Monday, June 6, 2011

A Brief Look at Apache Velocity

Velocity is a template engine. Using Java classes, you can inject objects into template engine and use those injected objects in velocity template (.vm) files.

Its benefits are:
  •  It can be used in desktop applications, web applications and other areas where a structured text or code is required.
  • It can be used as a powerful code generator. Dynamic codes are created by velocity injected objects.
  • It can access all public attribute and methods of given object.
  •  It has an easy and clear syntax.
  • You can define user interfaces (HTML, JSP etc.) dynamically and developers and designers can work seperately. So, MVC pattern can be used too.
Here is an example velocity template file helloWorld.vm:

Hello $param

And below is an example Java file that uses the template:

import org.apache.velocity.Template;
import org.apache.velocity.VelocityContext;

public class HelloWorld
    public static void main( String[] args ) throws Exception
        /*  first, get and initialize an engine  */
        VelocityEngine engine = new VelocityEngine();
        Template template = engine.getTemplate( "helloWorld.vm" );
        VelocityContext context = new VelocityContext();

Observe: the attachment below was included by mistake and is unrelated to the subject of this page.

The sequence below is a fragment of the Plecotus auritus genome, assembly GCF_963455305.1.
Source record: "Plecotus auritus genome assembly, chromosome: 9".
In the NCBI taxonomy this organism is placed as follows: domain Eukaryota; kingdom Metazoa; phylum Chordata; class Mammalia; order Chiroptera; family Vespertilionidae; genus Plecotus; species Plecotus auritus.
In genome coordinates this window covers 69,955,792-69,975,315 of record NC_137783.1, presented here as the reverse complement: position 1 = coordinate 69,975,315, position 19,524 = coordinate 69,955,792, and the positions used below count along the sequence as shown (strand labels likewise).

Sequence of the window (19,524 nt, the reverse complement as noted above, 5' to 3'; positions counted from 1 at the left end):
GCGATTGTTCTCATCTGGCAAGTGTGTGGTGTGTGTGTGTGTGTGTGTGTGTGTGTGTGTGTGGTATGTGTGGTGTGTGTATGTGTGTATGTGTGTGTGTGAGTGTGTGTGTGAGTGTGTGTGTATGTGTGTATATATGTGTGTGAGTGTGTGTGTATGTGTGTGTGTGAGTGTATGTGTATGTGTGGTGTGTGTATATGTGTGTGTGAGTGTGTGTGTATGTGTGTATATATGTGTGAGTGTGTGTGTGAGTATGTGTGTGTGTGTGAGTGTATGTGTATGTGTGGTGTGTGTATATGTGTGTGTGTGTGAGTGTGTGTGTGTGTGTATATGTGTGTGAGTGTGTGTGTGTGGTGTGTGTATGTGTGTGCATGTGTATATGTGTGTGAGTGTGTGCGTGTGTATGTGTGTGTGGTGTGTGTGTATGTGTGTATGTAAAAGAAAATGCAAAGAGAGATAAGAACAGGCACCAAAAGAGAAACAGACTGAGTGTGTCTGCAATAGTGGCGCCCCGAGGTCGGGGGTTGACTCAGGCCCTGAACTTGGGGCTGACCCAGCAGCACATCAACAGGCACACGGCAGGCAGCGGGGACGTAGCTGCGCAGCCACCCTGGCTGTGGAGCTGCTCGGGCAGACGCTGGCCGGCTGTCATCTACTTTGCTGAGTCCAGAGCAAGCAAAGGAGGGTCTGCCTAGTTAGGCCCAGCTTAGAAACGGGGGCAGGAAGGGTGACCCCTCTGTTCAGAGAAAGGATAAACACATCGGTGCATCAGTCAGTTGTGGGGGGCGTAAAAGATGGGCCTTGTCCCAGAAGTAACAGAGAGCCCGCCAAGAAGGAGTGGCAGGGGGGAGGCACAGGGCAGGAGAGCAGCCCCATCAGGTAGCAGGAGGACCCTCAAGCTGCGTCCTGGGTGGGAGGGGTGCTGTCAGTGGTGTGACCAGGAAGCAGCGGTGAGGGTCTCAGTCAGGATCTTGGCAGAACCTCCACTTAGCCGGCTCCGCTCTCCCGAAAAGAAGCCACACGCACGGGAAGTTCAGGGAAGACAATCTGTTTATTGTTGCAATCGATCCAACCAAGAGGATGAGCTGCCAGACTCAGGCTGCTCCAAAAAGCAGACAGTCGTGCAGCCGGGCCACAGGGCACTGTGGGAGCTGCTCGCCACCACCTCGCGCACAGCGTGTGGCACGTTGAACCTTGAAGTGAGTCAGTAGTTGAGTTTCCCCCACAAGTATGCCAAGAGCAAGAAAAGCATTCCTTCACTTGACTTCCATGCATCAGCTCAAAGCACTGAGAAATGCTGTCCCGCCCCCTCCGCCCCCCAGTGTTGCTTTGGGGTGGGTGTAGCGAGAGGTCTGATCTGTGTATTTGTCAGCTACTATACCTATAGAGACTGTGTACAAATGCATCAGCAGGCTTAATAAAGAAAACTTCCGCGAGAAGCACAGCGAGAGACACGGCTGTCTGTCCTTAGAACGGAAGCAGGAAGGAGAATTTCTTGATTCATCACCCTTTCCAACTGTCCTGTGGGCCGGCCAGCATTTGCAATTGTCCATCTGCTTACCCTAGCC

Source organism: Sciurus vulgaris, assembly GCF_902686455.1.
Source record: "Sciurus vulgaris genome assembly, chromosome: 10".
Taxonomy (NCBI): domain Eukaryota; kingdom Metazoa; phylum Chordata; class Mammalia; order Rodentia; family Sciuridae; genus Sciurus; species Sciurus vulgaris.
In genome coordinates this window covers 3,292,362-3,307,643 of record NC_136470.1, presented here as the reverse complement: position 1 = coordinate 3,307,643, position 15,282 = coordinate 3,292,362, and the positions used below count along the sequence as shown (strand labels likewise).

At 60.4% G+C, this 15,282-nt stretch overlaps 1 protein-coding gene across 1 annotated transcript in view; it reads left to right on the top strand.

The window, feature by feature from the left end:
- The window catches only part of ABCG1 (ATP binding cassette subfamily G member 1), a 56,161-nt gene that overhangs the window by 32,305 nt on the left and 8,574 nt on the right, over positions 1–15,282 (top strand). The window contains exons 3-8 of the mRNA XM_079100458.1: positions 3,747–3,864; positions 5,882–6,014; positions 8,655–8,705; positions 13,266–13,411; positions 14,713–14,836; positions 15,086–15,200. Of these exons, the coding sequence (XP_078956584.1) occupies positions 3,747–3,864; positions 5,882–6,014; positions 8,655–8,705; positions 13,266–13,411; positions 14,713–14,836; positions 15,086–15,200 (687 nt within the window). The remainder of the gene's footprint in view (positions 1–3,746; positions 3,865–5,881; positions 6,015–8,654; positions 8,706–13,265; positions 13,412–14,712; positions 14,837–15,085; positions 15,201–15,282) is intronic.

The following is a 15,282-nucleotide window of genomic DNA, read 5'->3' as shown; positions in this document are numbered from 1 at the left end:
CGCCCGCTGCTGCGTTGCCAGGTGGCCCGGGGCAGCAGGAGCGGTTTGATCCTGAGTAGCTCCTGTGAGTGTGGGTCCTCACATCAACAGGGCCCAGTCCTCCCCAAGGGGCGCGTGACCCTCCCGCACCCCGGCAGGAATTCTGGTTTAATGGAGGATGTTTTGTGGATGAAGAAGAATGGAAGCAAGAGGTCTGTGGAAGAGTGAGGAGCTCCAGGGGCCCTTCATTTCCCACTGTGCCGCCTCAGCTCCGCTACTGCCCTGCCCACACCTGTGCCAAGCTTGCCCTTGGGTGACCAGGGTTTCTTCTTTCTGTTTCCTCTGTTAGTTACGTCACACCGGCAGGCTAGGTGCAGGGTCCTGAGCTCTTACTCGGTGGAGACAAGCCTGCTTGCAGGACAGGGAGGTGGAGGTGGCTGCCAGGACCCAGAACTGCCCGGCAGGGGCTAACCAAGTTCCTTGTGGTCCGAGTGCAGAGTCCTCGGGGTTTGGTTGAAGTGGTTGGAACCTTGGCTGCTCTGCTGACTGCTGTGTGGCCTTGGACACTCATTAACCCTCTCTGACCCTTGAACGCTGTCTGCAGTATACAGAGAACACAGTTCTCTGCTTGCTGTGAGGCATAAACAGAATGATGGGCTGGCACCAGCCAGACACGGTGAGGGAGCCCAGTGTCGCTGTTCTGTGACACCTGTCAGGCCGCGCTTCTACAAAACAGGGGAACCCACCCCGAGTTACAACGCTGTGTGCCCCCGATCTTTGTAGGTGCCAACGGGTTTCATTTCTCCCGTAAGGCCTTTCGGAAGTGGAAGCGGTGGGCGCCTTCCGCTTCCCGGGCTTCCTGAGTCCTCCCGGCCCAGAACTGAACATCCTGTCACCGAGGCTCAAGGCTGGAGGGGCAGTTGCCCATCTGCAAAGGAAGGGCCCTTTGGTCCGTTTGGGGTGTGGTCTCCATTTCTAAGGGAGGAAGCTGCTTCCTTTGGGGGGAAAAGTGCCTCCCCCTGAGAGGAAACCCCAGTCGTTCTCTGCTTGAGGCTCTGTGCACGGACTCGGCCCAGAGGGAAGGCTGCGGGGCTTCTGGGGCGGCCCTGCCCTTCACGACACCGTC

context.put("param", "World");
        StringWriter writer = new StringWriter();
        template.merge( context, writer );
        System.out.println( writer.toString() );    
Console Result: Hello World

In the code Velocity engine is created, initialized, velocity tamplate file template is taken, required parameters are put into context, and at last the string is written to the screen.

Velocity also has a built-in VTL (Velocity Template Language) syntax that has following statements:

VTL Tags

Escape Tool
Because of the VTL is a template language, string operations are required widely. For that case, some escaping methods are supported for java, javascript, html, xml, sql and some character renderings exist: 

For example,
$val = “Stop!”
produces \”Stop!\”
${esc.d} produces $ output.
${esc.h} produces # output.


  1. Macro devs also close with and #end directive.

    Kind of light on info.

  2. Corrected. Thanks for the warning.